231. Memorandum From the President’s Special Assistant for National Security Affairs (Bundy) to Secretary of State Rusk 1

For some time Clark Clifford has been recommending a new, general letter of instructions from the President to the Director of Central Intelligence on the coordination of our foreign intelligence efforts. I attach a draft which has been discussed back and forth between his group and my office.2 The only question in my mind is whether the language of the third paragraph3 trespasses on your prerogative, and I would be grateful if you would give it a personal look. I am quite sure Tom Hughes would be inclined to rewrite it, but I am not sure his judgment should control in this case simply because within the intelligence community as such, I think the Director of Central Intelligence should indeed be the senior official and this has been the general rule since preparation of the National Security Act of 1947.

On the other hand, it is equally clear that the Secretary of State has final responsibility for advice to the President on matters affecting the conduct of our foreign relations, and I don’t think the President would wish to do anything that would undercut this basic responsibility of yours. My question, then, is whether there is language that would protect Dean Rusk without giving INR a bureaucratic veto on all efforts on intelligence coordination.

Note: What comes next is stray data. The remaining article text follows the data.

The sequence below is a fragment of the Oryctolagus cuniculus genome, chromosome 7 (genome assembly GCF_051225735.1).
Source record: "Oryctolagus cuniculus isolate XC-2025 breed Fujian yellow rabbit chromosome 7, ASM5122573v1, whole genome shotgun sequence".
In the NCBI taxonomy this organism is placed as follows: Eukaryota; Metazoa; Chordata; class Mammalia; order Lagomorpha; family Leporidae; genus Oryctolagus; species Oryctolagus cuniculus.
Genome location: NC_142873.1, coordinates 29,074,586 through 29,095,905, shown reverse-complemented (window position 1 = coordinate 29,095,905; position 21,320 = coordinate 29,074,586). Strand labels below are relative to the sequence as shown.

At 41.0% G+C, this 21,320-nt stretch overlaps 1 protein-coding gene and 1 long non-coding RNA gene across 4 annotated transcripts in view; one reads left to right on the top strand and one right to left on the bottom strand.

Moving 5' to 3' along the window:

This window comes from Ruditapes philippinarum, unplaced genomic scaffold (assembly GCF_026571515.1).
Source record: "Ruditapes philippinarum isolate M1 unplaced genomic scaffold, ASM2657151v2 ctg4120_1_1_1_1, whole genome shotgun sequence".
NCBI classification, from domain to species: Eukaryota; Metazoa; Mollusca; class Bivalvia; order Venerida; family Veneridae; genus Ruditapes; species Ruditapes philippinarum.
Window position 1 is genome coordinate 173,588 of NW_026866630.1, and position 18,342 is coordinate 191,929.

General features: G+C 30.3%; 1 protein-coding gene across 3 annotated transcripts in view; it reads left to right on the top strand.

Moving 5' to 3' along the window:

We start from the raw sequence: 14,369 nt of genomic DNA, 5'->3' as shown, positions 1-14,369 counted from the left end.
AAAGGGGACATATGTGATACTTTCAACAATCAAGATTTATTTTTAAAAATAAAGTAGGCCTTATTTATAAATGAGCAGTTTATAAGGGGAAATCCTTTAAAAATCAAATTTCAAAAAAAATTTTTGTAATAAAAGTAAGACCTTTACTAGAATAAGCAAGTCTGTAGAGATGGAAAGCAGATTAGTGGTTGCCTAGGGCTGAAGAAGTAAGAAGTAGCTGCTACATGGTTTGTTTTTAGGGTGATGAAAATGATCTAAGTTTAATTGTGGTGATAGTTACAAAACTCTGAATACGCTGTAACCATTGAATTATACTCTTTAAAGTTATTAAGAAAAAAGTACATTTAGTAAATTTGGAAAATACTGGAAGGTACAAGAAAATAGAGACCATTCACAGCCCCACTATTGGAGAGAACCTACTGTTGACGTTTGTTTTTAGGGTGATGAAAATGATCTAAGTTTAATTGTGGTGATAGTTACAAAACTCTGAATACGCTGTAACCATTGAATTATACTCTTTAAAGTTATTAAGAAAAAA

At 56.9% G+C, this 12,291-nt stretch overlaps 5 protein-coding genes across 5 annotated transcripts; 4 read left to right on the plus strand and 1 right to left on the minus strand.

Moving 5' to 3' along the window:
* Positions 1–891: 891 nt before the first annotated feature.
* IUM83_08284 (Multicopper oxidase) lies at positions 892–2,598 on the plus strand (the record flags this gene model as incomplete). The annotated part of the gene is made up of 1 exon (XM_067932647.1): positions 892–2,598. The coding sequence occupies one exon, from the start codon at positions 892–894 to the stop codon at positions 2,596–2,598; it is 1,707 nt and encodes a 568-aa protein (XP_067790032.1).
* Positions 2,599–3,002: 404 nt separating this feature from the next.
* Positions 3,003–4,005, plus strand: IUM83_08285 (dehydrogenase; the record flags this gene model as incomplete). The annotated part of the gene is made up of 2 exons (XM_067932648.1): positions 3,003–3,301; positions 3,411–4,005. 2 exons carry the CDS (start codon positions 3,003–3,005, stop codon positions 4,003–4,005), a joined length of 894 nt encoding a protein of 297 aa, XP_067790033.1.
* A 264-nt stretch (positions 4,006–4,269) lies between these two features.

I would be grateful for your comments.

McGeorge Bundy 4
  1. Source: Johnson Library, National Security File, Subject File, President’s Foreign Intelligence Advisory Board. Confidential.
  2. Attached but not printed. In an August 12 memorandum to Clifford forwarding Clifford’s latest draft with suggested amendments by Eugene Fubini of DOD, Bundy stated: “My own reservation about the somewhat more sweeping language of your current draft relates to the question of whether we want to affirm this mandate at this time with this particular DCI. I think there may be a case for a simple reaffirmation of the document of 1962 in a time when there are some of the uncertainties that you and I discussed at lunch last month.” Bundy wrote in hand on his copy of the memorandum, presumably reflecting Clifford’s response to it, “Yes a letter. Likes his letter better than ’62 letter.” (Ibid.) For text of Kennedy’s letter, January 16, 1962, see Foreign Relations, 1961–1963, vol. XXV, Document 99.
  3. The third paragraph in the attached draft is identical to the third paragraph in the final version ( Document 233).
  4. Printed from a copy that indicates Bundy signed the original.